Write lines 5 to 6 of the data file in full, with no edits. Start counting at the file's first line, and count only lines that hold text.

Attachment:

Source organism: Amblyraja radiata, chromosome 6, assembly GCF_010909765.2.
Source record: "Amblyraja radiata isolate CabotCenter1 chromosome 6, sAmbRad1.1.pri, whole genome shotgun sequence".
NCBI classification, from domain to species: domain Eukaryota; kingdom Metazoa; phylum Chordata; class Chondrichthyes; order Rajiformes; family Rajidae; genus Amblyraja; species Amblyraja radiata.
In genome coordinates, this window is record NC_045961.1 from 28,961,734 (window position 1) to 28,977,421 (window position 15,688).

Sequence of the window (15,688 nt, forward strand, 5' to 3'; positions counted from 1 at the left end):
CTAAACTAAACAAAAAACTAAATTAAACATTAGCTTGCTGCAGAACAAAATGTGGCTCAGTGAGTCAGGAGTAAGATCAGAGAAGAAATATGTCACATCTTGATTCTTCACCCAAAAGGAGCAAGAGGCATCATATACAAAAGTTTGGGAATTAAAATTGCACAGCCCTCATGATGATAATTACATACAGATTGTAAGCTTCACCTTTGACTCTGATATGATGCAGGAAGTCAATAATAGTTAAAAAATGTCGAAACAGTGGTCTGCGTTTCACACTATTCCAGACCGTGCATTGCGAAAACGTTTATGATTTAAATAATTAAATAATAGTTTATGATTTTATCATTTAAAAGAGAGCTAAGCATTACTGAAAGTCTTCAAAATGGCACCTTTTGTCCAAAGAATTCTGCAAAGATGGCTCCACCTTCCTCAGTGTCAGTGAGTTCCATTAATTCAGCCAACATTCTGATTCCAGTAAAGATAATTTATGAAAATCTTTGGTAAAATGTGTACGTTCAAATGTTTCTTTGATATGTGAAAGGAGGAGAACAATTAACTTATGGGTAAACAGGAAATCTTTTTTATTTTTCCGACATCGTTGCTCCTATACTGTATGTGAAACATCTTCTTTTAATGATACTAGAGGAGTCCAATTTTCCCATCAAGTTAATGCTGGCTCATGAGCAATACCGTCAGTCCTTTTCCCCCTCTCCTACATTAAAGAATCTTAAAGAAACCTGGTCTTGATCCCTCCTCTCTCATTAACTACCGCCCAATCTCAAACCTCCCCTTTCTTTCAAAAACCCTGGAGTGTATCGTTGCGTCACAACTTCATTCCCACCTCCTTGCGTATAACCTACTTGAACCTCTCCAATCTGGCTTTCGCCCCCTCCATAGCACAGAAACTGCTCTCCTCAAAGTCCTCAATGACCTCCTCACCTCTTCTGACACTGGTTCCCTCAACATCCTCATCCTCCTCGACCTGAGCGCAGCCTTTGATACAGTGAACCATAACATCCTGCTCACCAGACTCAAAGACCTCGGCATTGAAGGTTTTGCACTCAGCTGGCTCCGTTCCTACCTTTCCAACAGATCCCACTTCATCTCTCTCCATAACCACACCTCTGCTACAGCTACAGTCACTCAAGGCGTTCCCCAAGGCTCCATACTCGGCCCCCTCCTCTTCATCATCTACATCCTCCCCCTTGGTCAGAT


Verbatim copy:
Sequence of the window (15,688 nt, forward strand, 5' to 3'; positions counted from 1 at the left end):
CTAAACTAAACAAAAAACTAAATTAAACATTAGCTTGCTGCAGAACAAAATGTGGCTCAGTGAGTCAGGAGTAAGATCAGAGAAGAAATATGTCACATCTTGATTCTTCACCCAAAAGGAGCAAGAGGCATCATATACAAAAGTTTGGGAATTAAAATTGCACAGCCCTCATGATGATAATTACATACAGATTGTAAGCTTCACCTTTGACTCTGATATGATGCAGGAAGTCAATAATAGTTAAAAAATGTCGAAACAGTGGTCTGCGTTTCACACTATTCCAGACCGTGCATTGCGAAAACGTTTATGATTTAAATAATTAAATAATAGTTTATGATTTTATCATTTAAAAGAGAGCTAAGCATTACTGAAAGTCTTCAAAATGGCACCTTTTGTCCAAAGAATTCTGCAAAGATGGCTCCACCTTCCTCAGTGTCAGTGAGTTCCATTAATTCAGCCAACATTCTGATTCCAGTAAAGATAATTTATGAAAATCTTTGGTAAAATGTGTACGTTCAAATGTTTCTTTGATATGTGAAAGGAGGAGAACAATTAACTTATGGGTAAACAGGAAATCTTTTTTATTTTTCCGACATCGTTGCTCCTATACTGTATGTGAAACATCTTCTTTTAATGATACTAGAGGAGTCCAATTTTCCCATCAAGTTAATGCTGGCTCATGAGCAATACCGTCAGTCCTTTTCCCCCTCTCCTACATTAAAGAATCTTAAAGAAACCTGGTCTTGATCCCTCCTCTCTCATTAACTACCGCCCAATCTCAAACCTCCCCTTTCTTTCAAAAACCCTGGAGTGTATCGTTGCGTCACAACTTCATTCCCACCTCCTTGCGTATAACCTACTTGAACCTCTCCAATCTGGCTTTCGCCCCCTCCATAGCACAGAAACTGCTCTCCTCAAAGTCCTCAATGACCTCCTCACCTCTTCTGACACTGGTTCCCTCAACATCCTCATCCTCCTCGACCTGAGCGCAGCCTTTGATACAGTGAACCATAACATCCTGCTCACCAGACTCAAAGACCTCGGCATTGAAGGTTTTGCACTCAGCTGGCTCCGTTCCTACCTTTCCAACAGATCCCACTTCATCTCTCTCCATAACCACACCTCTGCTACAGCTACAGTCACTCAAGGCGTTCCCCAAGGCTCCATACTCGGCCCCCTCCTCTTCATCATCTACATCCTCCCCCTTGGTCAGAT